So, remove your old grips (knife, air pressure, magic or whatever you prefer) and clean up the bars. Measure and cut a piece of shrink tubing for the left side and shrink it down from the control side out. Now, remove the backing to the element and wrap it around the bar. Take 3 of the shrink rings and slide them over the element and heat 'em up with a heat gun. Be careful not to melt the element. Easy, huh? Now do it again on the throttle side but make sure you have enough slack and flexibility to roll the throttle from closed to wide open.

Now that the grips are on, let's wire up the back end.

Crack open your manual and find the hot feed for the tail light. Make sure it's not the brake light or you'll only have heated grips when you hit the brakes. If you're positive you have the correct wire, cut it, strip it back and solder your relay feed together then shrink wrap it. The feed wire goes to terminal #86 on the relay.

So, the relay has power, now run a hot feed from the battery (with the inline fuse)to the relay (terminal #30). From pole #87, run a hot feed for the distribution block. Run a ground from the negative battery terminal for the distribution block. You should have one pole left on the relay, #85. This is your relay ground, run this to the negative side of the distribution block.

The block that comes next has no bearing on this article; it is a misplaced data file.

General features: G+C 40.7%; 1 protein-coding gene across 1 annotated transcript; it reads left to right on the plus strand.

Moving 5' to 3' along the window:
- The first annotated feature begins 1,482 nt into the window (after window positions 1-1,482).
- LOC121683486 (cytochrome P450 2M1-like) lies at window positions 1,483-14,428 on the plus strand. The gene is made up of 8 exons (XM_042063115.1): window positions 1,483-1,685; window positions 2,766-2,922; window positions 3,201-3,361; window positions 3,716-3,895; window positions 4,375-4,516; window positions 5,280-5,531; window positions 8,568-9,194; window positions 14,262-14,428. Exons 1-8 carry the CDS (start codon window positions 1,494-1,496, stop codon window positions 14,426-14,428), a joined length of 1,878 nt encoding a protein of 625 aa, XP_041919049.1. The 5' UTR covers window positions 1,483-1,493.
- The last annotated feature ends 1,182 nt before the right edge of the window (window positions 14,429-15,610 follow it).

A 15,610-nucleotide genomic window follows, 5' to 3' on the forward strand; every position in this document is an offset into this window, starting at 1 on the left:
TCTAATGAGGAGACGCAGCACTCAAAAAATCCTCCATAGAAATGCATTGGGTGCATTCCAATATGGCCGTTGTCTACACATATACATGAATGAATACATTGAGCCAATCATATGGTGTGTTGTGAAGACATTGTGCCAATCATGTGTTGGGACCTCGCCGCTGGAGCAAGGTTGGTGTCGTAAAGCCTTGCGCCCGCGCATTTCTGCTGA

Take the 4 terminal jumper and split it into 2x 2 terminal jumpers. Unscrew the terminals and hook up your hot to one side and your negative. Use the jumper to connect two terminals, one one each side.

It will look something like this:


I don't have a picture of my block but it's really simple, just use common sense.

With your relay tapped into the negative side of the block, all of the poles should be used. Now, run a feed from the block for both hot and ground up to your switch location. Route your grip wires and connect one from each to the ground and one from each to the hot. It doesn't matter which one you use, as long as you have one from each grip going to the ground and the hot. The hot lead splits into two wires. One has the ceramic resistor, this is your High setting. Hook it up to the appropriate terminal on your switch. Hook the other up to the Low. Secure the resistor to your frame with the metal zip ties. Make sure nothing will come into contact with the resistor.